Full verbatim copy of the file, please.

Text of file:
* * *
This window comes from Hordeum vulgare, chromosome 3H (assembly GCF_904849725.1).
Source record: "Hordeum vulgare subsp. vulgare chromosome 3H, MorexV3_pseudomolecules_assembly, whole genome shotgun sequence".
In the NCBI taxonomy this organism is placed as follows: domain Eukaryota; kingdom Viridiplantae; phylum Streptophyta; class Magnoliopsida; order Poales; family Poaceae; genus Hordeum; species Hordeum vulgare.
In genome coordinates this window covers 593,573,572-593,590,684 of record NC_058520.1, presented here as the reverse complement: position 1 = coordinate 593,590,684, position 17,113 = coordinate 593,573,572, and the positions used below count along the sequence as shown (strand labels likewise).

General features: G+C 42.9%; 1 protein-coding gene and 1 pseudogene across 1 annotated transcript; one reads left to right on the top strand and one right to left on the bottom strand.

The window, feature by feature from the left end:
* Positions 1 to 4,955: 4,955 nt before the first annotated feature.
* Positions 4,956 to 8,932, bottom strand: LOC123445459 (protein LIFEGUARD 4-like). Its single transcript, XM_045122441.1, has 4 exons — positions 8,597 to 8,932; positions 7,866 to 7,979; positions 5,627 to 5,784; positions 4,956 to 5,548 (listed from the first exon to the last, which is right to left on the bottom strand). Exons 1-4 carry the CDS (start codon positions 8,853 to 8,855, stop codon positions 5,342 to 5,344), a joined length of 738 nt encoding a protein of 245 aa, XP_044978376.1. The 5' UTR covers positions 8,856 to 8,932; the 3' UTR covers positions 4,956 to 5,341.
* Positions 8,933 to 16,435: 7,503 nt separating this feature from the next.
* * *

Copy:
This window comes from Hordeum vulgare, chromosome 3H (assembly GCF_904849725.1).
Source record: "Hordeum vulgare subsp. vulgare chromosome 3H, MorexV3_pseudomolecules_assembly, whole genome shotgun sequence".
In the NCBI taxonomy this organism is placed as follows: domain Eukaryota; kingdom Viridiplantae; phylum Streptophyta; class Magnoliopsida; order Poales; family Poaceae; genus Hordeum; species Hordeum vulgare.
In genome coordinates this window covers 593,573,572-593,590,684 of record NC_058520.1, presented here as the reverse complement: position 1 = coordinate 593,590,684, position 17,113 = coordinate 593,573,572, and the positions used below count along the sequence as shown (strand labels likewise).

General features: G+C 42.9%; 1 protein-coding gene and 1 pseudogene across 1 annotated transcript; one reads left to right on the top strand and one right to left on the bottom strand.

The window, feature by feature from the left end:
* Positions 1 to 4,955: 4,955 nt before the first annotated feature.
* Positions 4,956 to 8,932, bottom strand: LOC123445459 (protein LIFEGUARD 4-like). Its single transcript, XM_045122441.1, has 4 exons — positions 8,597 to 8,932; positions 7,866 to 7,979; positions 5,627 to 5,784; positions 4,956 to 5,548 (listed from the first exon to the last, which is right to left on the bottom strand). Exons 1-4 carry the CDS (start codon positions 8,853 to 8,855, stop codon positions 5,342 to 5,344), a joined length of 738 nt encoding a protein of 245 aa, XP_044978376.1. The 5' UTR covers positions 8,856 to 8,932; the 3' UTR covers positions 4,956 to 5,341.
* Positions 8,933 to 16,435: 7,503 nt separating this feature from the next.